Bilateral relations were severed in January 2016, after regime militiamen stormed the Saudi embassy in Tehran. Amirabdollahian was then the deputy foreign minister for Arab affairs. In 2019, he told the website Iranian Diplomacy that Saudi Arabia had taken measures vis-a-vis Iran's nuclear pact with the world powers.

It's unlikely Ali Khamenei will tolerate the Saudi kingdom's rising power in the region.

He said "the Saudis' insane conduct toward [the pact] led them to conclude that they must prevent [its implementation] in a peaceful environment ... I think the Saudis are quite deluded, and their delusion consists in thinking that Trump is an opportunity for them to place themselves on the path of conflict with the Islamic Republic while relying on Trump." He meant the administration led by the U.S. President Donald J.Trump, which was hostile to Iran's regime. This, he said, "is not how we view Saudi Arabia. I think Yemen should have been a big lesson for the Saudis."

The minister was effectively admitting the Houthis were the Islamic Republic's tool for getting back at Saudi Arabia.

Yet in the past two years, both sides have taken steps to improve relations, without firm results as yet. Nor is the situation likely to change this time.

Photo of Iranian Supreme Leader Ali Khamenei in 2020

Iranian Supreme Leader Ali Khamenei in 2020

Riyadh's warming relations with Israel

Iran's former ambassador in Lebanon, Ahmad Dastmalchian, told the ILNA news agency in Tehran that Saudi Arabia is doing Israel's bidding in the region, and has "entrusted its national security, and life and death to Tel Aviv." Riyadh, he said, had been financing a good many "security and political projects in the region," or acting as a "logistical supplier."

The United States, said Dastmalchian, has "in turn tried to provide intelligence and security backing, while Israel has simply followed its own interests in all this."

Furthermore, it seems unlikely Iran's Supreme Leader Ali Khamenei will tolerate, even in this weak period of his leadership, the kingdom's rising power in the region and beyond, and especially its financial clout. He is usually disparaging when he speaks of Riyadh's princely rulers. In 2017, he compared them to "dairy cows," saying, "the idiots think that by giving money and aid, they can attract the goodwill of Islam's enemies."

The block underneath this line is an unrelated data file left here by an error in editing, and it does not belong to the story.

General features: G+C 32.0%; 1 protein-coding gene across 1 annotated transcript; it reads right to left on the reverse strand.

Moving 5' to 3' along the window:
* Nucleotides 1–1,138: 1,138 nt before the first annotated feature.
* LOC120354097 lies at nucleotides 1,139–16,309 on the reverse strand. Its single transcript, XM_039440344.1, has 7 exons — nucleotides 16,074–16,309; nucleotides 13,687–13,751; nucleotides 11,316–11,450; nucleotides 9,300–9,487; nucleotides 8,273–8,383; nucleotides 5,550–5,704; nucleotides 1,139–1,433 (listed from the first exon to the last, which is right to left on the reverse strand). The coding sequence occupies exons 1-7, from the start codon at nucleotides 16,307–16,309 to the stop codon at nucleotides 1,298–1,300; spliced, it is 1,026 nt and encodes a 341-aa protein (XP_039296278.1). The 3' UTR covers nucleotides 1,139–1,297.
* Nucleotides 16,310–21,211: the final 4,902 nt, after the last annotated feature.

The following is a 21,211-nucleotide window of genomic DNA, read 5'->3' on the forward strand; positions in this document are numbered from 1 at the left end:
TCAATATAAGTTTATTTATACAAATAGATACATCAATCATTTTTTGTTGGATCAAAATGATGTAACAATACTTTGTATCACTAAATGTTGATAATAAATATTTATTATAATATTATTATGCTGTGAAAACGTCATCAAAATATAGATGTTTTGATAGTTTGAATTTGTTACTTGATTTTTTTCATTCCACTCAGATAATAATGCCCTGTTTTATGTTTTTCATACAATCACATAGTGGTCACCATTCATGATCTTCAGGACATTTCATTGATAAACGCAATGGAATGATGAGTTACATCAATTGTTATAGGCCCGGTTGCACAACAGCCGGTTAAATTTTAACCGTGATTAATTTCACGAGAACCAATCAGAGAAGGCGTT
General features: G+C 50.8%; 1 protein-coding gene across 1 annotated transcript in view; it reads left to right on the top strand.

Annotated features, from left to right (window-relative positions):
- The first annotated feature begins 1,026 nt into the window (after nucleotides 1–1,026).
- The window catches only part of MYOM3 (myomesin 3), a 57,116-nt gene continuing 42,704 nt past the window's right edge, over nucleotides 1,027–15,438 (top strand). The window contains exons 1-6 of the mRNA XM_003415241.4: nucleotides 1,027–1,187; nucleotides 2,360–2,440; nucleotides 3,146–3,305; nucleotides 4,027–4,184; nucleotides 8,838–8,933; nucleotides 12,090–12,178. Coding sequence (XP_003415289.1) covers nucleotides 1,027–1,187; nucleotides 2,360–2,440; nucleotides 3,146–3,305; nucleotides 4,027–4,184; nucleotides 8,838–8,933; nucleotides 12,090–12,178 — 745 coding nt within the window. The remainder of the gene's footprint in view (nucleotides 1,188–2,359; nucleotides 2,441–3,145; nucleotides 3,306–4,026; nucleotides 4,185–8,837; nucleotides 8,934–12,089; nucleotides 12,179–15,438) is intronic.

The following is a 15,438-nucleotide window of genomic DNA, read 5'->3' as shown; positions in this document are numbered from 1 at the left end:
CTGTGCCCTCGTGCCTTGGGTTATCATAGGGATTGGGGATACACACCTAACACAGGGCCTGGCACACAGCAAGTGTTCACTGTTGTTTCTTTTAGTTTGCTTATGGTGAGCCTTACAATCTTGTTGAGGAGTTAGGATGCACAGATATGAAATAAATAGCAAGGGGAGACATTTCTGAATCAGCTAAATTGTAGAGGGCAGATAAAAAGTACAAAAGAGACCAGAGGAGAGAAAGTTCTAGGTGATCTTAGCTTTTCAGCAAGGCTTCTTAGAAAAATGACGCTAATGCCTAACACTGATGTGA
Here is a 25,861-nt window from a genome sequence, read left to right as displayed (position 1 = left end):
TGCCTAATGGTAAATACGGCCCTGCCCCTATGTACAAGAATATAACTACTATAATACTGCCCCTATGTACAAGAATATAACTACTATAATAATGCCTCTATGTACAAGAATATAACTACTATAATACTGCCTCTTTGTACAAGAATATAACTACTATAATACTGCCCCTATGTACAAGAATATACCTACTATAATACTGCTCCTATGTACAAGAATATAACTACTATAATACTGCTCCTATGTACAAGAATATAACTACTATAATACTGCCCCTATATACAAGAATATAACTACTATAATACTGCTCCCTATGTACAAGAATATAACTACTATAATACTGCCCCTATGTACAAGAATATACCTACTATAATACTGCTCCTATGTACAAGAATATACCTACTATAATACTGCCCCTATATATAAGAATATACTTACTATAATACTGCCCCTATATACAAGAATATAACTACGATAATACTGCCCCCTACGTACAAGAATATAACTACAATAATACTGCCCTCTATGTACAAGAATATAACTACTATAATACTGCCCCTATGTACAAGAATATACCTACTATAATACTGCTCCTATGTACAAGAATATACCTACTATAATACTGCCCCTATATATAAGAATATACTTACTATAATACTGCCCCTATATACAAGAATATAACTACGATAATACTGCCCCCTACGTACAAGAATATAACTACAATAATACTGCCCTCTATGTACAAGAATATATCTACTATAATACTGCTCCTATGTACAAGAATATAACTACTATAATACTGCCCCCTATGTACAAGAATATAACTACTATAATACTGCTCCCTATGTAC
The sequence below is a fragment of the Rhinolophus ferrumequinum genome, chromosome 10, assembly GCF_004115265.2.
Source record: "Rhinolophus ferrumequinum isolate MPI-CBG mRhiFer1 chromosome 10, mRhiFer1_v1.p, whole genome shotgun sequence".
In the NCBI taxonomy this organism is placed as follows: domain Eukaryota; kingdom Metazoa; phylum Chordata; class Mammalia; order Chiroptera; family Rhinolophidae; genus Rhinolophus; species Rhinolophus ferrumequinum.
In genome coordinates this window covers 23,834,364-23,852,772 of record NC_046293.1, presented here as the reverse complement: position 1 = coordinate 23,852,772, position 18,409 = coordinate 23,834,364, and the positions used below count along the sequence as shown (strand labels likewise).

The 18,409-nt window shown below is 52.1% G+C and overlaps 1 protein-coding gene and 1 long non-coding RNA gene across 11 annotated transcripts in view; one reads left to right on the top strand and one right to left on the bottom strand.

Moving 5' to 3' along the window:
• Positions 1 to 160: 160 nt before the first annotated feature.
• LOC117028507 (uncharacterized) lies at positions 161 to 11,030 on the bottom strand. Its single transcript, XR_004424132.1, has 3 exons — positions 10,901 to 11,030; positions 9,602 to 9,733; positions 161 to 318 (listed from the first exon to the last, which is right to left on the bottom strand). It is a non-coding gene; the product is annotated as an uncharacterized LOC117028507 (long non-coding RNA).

Iranian regime officials are hopeful of moving toward better diplomatic ties and a reopening of embassies. Yet the balance of power between the sides began to change in Riyadh's favor years ago. For the kingdom's power has shifted from relying mostly on arms, to economic and political clout. The countries might have had peaceful relations before in considerably quieter, and more equitable, conditions than today's acute clash of interests.

If nuclear talks break down, Iran's regime may become more aggressive.

Beyond this, the Abraham Accord or reconciliation of Arab states and Israel has been possible thanks to the green light that the Saudis gave their regional partners, and it is a considerable political and ideological defeat for the Islamic Republic.

Assuming all Houthis follow Tehran's instructions — and they may not — improved ties may curb attacks on Saudi interests and aid its economy. Tehran will also benefit from no longer having to support them. Unlike Iran's regime, the Saudis are not pressed for cash or resources and could even offer the Houthis a better deal. Presently, they may consider it more convenient to keep the softer approach toward Tehran.

For if nuclear talks with the West break down, Iran's regime may become more aggressive, and as experience has shown, tensions often prompt a renewal of missile or drone attacks on the Saudis, on tankers and on foreign shipping. Riyadh must have a way of keeping the Tehran regime quiet, in a distinctly unquiet time.